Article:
To say that for destruction ice
Is also great
And would suffice.
According to the weather forecasters, the end was at hand, coming via Frost’s second choice in one of my favorite poems, Fire and Ice. Since Wednesday, the newscasters focused on breaking weather updates, whipping everyone into a frenzy of grocery shopping and generator buying.
Personally, I remain sans generator. But I do have milk, eggs, bacon, and Coke Zero in sufficient supplies to last us several days. Oh, and a manual can opener since I realized belatedly during the last power outages we experienced that I’d loaned mine to a neighbor who moved without returning it. It’s helpful to have a gas cooktop when the electricity goes out but not so helpful if you find yourself unable to open soup and other canned goods to cook on said stove.
I spent yesterday with around 100 teachers while they worked with our literacy consultant. Most spent the day wondering if we’d make it without releasing students early when the big storm hit. We checked radar reports and watched the skies. Then, we released students on time into nothing more than a bit of rain.
By the time I left work at around 5:30 p.m., I did have to scrape my windshield–not an uncommon experience at this time of year. Thanks to a spate of surrounding districts calling school off and the continuing reports of impending doom from the national weather service, we made the decision to cancel school for today right before I left. Typically we wait longer, until the transportation director drives the roads around 4:00 a.m. or at least until the time we can announce closures on the ten o’clock news. I advocated for waiting, but I lost. We all realized, once our district stood as the last holdout in the area, that waiting simply postponed the inevitable.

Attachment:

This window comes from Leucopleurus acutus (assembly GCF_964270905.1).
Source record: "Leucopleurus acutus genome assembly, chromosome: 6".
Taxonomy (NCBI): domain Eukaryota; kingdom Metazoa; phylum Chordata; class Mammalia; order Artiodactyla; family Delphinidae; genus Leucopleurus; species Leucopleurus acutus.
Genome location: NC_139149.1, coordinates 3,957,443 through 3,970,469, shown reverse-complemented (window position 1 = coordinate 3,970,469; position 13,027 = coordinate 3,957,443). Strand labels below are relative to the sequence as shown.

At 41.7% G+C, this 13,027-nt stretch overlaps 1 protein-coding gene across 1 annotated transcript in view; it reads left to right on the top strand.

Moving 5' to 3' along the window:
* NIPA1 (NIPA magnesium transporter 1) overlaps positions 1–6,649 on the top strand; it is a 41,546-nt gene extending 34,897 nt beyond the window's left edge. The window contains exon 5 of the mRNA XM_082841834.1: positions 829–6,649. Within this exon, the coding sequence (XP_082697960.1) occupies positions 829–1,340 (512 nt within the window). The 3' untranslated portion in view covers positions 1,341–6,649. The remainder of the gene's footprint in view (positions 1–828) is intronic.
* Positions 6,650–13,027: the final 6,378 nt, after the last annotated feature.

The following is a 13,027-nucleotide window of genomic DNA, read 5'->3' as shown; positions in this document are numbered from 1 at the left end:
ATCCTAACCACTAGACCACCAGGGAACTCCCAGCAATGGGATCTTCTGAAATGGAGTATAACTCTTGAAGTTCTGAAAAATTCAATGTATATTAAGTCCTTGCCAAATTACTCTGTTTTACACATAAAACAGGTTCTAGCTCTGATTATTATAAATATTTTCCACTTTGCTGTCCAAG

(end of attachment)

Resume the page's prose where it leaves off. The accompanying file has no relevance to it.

But, it seems, what was not inevitable was that whole ice storm thing. I awoke this morning to Adventure Guy asking, “Why is it you called off school? Things look fine.” And, indeed they did. We had a little ice on the trees, but the roads were only slippery on the overpasses. We’ve gone to school in much worse conditions.
I began second-guessing the decision to call school off as well as my own decision to take advantage of the situation and take a vacation day rather than going in to the office (yes, those who make the decision to call school off don’t actually get to stay home on snow days unless we take vacation time). But, just as I was wondering if I’d be better off heading in to the office, the snow started.
Lovely, constant, heavy snowfall began at around 9:00 a.m. and has continued since then. We’re supposed to get five to eight inches, which is a lot for us. The kids are hoping they can sled since the snow over Christmas proved so powdery that it provided little zip for the sledding hill. And, I’m enjoying sitting wrapped in a cozy blanket while I watch the show outside my window.
The only question now is whether or not I’ll be spending my Saturday in a graduate class as planned, or if the university will cancel classes as they did last night and today. At least it’s good to know that we were not alone in our reaction to the anticipated apocalypse. That and the fact that this snow day does indeed involve snow.